If you are considering placing your elderly loved one in a facility that may be able to help them with their daily physical and health needs, you may feel overwhelmed by your choices. One of the most difficult decisions is choosing between an assisted living facility versus a nursing home. The differences discussed below can help you make the best choice for your loved one and your family.

Assisted Living

Assisted living facilities are also known as adult foster care or senior living communities. The main difference between an assisted living facility and a nursing home is that a nursing home will provide medical care, while an assisted living facility simply provides personal care. Responsibilities of an assisted living facility will include the preparation and distribution of medications, assistance with daily needs, recreational activities, non-medical transportation, laundry, housekeeping, supervision, and meals.

Additionally, assisted living spaces may include either private or shared apartments that may even have private bathrooms or small kitchenettes. Resident numbers vary from 5-to-500 and personal care is provided to all residents. In fact, even residents with Alzheimer’s disease or dementia may thrive in an assisted living facility if they have a special memory care unit. In most cases, assisted living must be paid out of pocket, but some financial assistance is available.

Nursing Home

Nursing homes are also known as intermediate care nursing facilities and skilled nursing facilities. A nursing home provides much more medical care and attention than an assisted living facility. Nurses are on staff and prepared for medical emergencies. Nursing homes are for seniors who need daily medical and physical attention or even need medical treatments. However, nursing homes will also provide recreational activities, meals, laundry and housekeeping.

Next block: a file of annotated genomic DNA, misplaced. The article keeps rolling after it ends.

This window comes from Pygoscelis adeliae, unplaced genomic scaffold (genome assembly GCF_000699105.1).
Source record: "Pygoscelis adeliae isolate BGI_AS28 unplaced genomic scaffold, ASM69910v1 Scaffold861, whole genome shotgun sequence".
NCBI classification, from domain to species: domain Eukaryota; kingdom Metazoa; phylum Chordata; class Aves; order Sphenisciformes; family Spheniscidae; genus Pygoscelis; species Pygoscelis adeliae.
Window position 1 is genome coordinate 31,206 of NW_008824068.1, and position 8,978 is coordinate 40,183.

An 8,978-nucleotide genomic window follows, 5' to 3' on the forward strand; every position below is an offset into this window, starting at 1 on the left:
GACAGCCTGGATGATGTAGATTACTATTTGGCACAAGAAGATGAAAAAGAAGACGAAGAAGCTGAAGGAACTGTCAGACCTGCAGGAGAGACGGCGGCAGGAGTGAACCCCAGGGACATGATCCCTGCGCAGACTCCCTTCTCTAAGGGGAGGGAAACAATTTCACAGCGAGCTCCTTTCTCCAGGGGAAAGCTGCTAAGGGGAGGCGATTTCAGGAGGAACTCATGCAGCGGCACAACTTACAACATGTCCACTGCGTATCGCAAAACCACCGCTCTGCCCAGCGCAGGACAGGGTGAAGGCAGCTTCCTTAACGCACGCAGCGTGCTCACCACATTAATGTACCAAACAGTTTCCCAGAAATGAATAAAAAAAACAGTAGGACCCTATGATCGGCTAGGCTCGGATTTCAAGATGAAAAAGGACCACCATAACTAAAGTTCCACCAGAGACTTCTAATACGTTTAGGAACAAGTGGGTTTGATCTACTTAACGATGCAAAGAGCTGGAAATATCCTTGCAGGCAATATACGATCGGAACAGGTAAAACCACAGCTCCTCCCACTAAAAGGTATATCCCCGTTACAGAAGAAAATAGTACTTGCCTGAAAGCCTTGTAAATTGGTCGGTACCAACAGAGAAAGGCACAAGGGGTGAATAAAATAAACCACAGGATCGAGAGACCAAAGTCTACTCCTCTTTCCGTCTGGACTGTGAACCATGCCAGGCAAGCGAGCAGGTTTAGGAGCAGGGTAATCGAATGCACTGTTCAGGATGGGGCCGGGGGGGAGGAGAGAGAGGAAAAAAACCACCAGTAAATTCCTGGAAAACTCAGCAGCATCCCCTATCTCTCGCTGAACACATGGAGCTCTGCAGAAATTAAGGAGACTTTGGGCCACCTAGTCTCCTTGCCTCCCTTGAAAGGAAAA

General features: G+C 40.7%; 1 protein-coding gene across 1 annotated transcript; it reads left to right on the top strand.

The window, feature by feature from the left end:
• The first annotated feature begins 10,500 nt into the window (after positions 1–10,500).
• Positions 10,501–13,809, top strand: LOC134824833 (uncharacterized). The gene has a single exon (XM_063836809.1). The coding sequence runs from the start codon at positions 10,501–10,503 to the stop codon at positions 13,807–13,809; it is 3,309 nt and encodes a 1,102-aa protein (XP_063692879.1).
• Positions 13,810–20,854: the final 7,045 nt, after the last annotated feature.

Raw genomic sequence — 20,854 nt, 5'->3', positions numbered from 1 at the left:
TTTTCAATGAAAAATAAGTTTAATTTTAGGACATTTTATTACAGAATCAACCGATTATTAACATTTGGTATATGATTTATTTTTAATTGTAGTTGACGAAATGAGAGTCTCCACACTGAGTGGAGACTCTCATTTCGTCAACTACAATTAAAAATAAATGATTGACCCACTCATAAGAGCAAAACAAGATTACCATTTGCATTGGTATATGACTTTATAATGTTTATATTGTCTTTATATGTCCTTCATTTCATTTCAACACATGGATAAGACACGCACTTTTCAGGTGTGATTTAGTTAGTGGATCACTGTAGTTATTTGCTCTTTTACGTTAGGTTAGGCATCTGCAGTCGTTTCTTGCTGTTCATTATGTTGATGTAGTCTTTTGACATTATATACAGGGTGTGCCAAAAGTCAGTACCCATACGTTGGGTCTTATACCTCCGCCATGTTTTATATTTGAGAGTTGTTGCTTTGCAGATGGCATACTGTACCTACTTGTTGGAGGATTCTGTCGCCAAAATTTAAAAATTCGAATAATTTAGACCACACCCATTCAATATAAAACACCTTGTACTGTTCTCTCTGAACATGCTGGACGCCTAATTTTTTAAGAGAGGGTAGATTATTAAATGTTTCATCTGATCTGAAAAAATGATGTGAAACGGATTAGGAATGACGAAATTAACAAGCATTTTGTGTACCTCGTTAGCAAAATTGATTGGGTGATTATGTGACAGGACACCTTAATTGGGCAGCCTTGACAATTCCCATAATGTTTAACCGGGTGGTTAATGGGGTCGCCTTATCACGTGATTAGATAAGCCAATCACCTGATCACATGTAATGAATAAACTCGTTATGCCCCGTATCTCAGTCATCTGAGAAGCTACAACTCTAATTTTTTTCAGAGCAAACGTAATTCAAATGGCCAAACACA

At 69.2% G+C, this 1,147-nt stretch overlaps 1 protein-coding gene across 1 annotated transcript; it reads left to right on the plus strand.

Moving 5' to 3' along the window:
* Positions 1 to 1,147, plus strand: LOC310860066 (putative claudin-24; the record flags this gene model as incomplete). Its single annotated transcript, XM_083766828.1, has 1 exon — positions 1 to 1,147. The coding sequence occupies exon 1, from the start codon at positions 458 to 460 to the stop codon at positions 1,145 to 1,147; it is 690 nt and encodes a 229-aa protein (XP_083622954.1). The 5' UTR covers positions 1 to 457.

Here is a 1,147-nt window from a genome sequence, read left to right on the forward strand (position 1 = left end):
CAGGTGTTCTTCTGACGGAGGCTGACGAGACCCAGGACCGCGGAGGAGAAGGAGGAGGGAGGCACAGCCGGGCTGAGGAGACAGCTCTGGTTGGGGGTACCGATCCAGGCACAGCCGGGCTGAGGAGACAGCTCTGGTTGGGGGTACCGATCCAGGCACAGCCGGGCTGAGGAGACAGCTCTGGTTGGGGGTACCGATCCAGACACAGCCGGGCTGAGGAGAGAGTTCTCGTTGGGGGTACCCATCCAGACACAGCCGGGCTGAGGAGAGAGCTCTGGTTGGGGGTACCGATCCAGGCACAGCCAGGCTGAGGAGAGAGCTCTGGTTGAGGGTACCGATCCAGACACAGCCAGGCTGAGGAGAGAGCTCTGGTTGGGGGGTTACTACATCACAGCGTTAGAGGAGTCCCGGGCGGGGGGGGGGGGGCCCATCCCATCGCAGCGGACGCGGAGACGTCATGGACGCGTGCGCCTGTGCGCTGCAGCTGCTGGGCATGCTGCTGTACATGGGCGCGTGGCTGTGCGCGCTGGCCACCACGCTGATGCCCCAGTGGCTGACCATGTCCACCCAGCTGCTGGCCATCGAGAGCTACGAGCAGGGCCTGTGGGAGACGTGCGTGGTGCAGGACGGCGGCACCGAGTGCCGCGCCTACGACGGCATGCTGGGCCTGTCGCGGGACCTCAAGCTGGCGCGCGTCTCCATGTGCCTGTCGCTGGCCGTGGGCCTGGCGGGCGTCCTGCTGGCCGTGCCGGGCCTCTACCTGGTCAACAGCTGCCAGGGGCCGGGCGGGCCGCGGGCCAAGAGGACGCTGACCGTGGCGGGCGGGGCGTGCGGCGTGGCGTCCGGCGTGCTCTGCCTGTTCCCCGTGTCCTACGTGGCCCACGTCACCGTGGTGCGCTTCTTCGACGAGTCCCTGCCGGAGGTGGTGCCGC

Most importantly, nursing homes help those seniors who are not mobile without assistance, need daily medical care or treatments, have very severe cognitive impairments or behavioral problems, or are resistant to receiving assistance as they grow older. The rooms may also be either private or shared, however, most nursing homes accommodate approximately 100 residents. These nursing home facilities are most often paid for by Medicaid, but some families must also pay from their own assets first before the coverage will begin.

If you have an elderly loved one who may need frequent hospital stays, needs assistance for mobility issues, has daily medical needs, or has severe cognitive challenges, a nursing home will likely be the best way to ensure they receive the care they deserve.

Rocky Mountain Assisted Living

At Rocky Mountain Assisted Living, we look forward to visiting with you regarding how we can best serve your elderly loved one and your family. To see if we are a good fit for your elderly loved one, contact us at 303-835-9265 or visit us online today.